You can see in this particular case, neither route can be taken, because we’ve got a €200,000 liabilities in the balance sheet. This example was within a group, so therefore there was a debtor in that other group company’s books.
If we come into a voluntary strike off, you need to come down to less than €150,000 liabilities. In order to do that, what we would advise, “Look at your company, how did the creditor balance rise? From a tax perspective, you’re looking at section 87, did the 200k arise from trading with the other company? Or was is just money that was received for working capital or to purchase capital equipment? If it was, then the write-off would not be taxable, so it wouldn’t be and issue, likewise in the other side of the group, they wouldn’t get a tax deduction for the write-off.
Once you’ve done that, well then you’ve effectively come down to your net assets and liabilities being less than 150 euros, effectively from a voluntary strike off, where would you be? You would have zero liabilities or zero in the bank, let’s say, you’d have 50k of uninsured capital, and you have 50k of a deficit in the P&L, so you’re back to nil, obviously you’d have to have one euro at the top of the balance sheet. In this case, we are ready for voluntary strike off, if we want to go down that route. You can see the key thing, with the 150 euro, you’re looking at the net uninsured capital net of the P&L deficits, when you’re looking at 150. Because that’s sometimes a question, as well. Then you’re ready to go and do voluntary strike off, from that perspective.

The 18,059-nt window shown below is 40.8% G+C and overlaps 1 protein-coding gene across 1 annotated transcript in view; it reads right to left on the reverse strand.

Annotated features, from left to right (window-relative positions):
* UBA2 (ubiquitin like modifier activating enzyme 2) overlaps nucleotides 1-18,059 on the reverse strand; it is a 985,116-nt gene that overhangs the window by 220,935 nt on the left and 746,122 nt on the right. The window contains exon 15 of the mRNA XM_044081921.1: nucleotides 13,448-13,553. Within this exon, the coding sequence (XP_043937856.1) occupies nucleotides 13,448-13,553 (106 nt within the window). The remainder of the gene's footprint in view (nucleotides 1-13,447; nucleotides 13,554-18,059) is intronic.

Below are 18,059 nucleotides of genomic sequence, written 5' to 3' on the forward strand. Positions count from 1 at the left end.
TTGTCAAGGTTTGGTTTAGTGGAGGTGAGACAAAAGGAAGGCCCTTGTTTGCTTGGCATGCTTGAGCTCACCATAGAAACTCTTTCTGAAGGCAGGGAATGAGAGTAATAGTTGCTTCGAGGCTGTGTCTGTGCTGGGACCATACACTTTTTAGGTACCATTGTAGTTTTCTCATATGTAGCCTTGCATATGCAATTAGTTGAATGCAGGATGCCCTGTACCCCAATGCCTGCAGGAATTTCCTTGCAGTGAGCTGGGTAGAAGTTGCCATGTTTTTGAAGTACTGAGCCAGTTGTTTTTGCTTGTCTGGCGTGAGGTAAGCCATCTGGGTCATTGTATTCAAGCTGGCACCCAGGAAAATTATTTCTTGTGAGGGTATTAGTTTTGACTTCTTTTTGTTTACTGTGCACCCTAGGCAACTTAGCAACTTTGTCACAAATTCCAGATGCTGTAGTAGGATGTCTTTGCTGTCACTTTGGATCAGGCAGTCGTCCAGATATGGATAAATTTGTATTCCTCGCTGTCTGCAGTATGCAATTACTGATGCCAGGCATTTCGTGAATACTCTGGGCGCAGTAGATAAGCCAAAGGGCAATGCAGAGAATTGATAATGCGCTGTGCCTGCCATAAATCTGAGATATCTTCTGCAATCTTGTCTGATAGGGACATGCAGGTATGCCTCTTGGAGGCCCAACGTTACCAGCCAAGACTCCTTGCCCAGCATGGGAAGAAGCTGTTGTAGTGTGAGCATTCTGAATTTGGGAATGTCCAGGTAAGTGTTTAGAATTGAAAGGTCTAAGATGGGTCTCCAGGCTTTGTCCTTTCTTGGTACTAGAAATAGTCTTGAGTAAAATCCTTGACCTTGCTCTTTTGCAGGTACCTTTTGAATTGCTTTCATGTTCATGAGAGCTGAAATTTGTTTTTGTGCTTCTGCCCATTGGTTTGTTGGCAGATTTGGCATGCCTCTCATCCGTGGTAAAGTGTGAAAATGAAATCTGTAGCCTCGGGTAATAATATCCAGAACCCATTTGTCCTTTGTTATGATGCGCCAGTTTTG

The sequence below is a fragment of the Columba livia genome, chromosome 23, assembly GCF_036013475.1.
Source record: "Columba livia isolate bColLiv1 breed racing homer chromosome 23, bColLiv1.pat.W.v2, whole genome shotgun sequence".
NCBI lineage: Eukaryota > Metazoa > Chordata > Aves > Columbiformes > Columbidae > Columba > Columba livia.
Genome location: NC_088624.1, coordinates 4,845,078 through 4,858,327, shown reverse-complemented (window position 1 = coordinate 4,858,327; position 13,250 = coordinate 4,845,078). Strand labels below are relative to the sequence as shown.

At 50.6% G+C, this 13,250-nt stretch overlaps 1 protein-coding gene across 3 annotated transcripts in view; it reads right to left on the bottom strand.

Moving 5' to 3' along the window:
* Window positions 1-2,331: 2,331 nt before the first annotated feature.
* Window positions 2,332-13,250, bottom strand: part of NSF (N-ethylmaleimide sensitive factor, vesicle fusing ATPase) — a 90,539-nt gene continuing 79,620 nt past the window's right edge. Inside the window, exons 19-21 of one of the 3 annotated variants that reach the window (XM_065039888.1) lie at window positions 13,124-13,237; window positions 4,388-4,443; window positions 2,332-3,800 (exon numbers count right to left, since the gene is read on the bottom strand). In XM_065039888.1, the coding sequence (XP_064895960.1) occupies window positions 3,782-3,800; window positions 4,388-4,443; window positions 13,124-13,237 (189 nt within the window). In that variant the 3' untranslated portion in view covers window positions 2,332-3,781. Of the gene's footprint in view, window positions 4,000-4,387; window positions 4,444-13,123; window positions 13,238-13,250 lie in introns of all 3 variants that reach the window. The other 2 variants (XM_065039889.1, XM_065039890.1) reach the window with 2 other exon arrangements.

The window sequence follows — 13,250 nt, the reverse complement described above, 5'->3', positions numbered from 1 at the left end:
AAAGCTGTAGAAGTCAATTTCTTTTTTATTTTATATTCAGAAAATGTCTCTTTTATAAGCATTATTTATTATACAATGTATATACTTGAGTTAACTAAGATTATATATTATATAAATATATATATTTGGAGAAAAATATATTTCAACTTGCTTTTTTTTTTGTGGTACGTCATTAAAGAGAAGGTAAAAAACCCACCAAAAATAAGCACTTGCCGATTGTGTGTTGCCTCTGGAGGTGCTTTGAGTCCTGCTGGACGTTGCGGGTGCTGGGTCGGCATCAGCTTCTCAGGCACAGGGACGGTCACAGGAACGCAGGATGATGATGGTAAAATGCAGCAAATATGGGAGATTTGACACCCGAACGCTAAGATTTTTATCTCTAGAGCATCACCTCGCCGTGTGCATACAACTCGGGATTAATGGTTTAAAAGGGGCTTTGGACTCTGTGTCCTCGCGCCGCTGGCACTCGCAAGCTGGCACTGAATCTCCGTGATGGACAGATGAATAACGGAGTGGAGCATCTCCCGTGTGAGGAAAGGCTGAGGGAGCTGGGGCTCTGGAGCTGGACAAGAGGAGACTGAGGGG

If you enter member’s voluntary liquidation you have to be able to pay your debts within 12 months of going into liquidation, ordinarily you might see, “Can I write off the inter-company creditor on a balance sheet, so that we have a very clean balance sheet, when we go into liquidation, when we’re doing our statement of assets and liabilities as required by section 579, within three months to the date of being put into liquidation.” If you can go down that route and you’ve tested the tax consequences under section 87, make sure they’re not taxable, you’ll have a nil balance sheet, in your statement, assets and liabilities.
Another option as to why you might go to member’s voluntary liquidation route, is if this particular company did trade in the past, and it has a trade name similar to another company that is in the group, some entities might not want to put it into voluntary strike off because the name’s associated with that company, so they prefer to go into member’s voluntary liquidation.
So that’s our query of the week. If you have an interest in options to dissolve a company, join me here on Friday the 23rd of November at 15:00 for our webinar on End of Life Issues for Companies – Strike offs & Restorations.